The book was well-received when its first edition was published in 1973.
The Ffrenchs moved to Trinidad, where they earned a living teaching history at the St Peter’s Senior School in Pointe-a-Pierre.
Ffrench (Richard) taught history and was also the musical director of the school’s Orpheus choir. He eventually became the headmaster in 1976 until the school closed in 1984.
During his 27 years of residency in Trinidad, before returning to Britain in the 80’s, Ffrench travelled extensively throughout the country, primarily observing but also banding birds.
Baker explains that it was while her father took long walks in the forests, that she saw an entirely different side to him. He came alive in the ‘bush’ and brought its birds, tarantulas and snakes alive to the children.
He felt at home in the rainforest, more than in any other place and loved the profusion of life there, says Baker.
In his columns for the Trinidad Guardian, Ffrench, also known as “Birdman”, wrote about the wonders of our natural surroundings and about conservation.
Ffrench was a serious man, not a great drinker and certainly not a limer, says Baker. He had a good rapport with teenagers and although he was quite the disciplinarian, they forgave him because he was an inspirational teacher, she said.
“He took his responsibility to educate young people very seriously indeed, and he felt that this was Trinidad’s only hope, that eventually people would become educated about the wonders of their natural surroundings and would learn that it was worth protecting,” she adds.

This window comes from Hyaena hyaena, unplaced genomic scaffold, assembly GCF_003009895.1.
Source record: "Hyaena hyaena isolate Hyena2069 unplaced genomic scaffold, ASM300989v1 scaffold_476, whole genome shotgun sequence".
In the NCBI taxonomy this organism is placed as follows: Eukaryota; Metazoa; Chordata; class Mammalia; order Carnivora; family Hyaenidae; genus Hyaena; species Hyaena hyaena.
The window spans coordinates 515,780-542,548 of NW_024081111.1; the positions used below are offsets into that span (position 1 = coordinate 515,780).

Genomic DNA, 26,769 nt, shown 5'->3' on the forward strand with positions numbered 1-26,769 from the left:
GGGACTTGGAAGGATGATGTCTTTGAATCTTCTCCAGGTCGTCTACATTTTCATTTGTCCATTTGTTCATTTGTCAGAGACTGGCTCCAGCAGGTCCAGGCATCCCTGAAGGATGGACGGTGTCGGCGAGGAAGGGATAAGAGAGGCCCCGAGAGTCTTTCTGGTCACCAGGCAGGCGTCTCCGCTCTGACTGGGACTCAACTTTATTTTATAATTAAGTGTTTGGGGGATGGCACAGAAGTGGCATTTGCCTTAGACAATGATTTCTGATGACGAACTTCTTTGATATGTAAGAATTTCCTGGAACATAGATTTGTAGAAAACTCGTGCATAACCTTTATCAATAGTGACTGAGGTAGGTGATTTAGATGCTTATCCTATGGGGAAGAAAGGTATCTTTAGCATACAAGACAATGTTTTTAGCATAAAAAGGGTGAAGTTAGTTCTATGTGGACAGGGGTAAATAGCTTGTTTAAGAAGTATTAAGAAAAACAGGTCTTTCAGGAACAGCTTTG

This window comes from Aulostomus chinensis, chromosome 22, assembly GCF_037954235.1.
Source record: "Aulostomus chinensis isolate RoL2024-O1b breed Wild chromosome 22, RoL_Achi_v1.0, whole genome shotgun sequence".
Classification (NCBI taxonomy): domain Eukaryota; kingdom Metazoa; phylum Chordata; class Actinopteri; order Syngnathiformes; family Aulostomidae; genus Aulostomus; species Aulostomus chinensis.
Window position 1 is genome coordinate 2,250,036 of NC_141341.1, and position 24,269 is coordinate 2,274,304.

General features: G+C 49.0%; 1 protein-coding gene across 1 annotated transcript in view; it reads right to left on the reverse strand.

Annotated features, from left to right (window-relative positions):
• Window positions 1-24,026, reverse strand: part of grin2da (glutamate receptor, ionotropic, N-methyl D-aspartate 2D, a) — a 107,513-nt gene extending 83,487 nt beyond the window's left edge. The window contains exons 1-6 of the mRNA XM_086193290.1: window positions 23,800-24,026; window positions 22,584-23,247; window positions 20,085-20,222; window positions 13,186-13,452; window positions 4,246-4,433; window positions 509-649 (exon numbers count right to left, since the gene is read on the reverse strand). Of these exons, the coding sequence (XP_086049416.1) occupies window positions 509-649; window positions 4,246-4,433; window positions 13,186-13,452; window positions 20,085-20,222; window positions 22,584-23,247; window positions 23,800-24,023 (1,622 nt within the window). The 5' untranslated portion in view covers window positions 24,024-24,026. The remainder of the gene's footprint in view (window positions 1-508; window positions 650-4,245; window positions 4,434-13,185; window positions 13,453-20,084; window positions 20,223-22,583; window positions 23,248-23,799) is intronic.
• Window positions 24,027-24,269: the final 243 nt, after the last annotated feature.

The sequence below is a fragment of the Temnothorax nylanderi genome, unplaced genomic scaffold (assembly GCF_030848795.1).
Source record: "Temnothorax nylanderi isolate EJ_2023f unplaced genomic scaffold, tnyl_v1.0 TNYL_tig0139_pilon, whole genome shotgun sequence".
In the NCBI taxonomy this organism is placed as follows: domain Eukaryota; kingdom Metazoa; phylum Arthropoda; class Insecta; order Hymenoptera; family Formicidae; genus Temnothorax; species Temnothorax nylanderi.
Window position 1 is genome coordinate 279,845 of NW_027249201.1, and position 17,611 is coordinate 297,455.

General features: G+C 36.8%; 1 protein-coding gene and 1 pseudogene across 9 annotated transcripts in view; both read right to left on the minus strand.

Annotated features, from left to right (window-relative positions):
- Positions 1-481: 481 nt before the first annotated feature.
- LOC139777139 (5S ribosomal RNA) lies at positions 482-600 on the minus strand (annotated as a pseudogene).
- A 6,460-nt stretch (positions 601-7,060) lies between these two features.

Ffrench’s devotion did not go unnoticed, in fact it was legendary.
“Ffrench’s substantial contributions to T&T’s ornithology clearly qualify him as the leading authority on the country’s avi-fauna during the latter half of the 20th century,” notes the document ‘Studies in T&T Ornithology honouring Richard Ffrench’ by the Department of Life Sciences at the University of the West Indies and the Department of Wildlife and Ecology at the University of Wisconsin, USA.
For his contributions, Ffrench
was awarded the Chaconia Medal (silver).
Naturalist tour guide at the AWNC for the past ten years, Molly Calderon describes the moment she met Ffrench back in 2004 as ‘magical’.
“Mr Ffrench was known for his famous bird book. My dad, Lawrence Calderon, was one of the few persons to work along with him to establish the book. Growing up I had always heard about Ffrench and his keen ability to identify birds, their calls, behaviour and habitats.
“So it was truly an honour to meet him in person. When I identified myself as Calderon’s daughter, he immediately recognised the name and had a few memorable stories to tell. It was an amazing ‘wow’ moment,” says Calderon.
If he were alive today, what would Richard Ffrench have thought about the country that was his adopted homeland for several years? Baker imagines that her father would have been pleased with the success of the leatherback turtle watching ventures in Grande Riviere. But there was a lot that made him sad, she adds. Baker says she is glad her father did not live to see the devastating effects sprawling quarries had on the very same rainforests in the Arima Valley that had once brought him so much delight.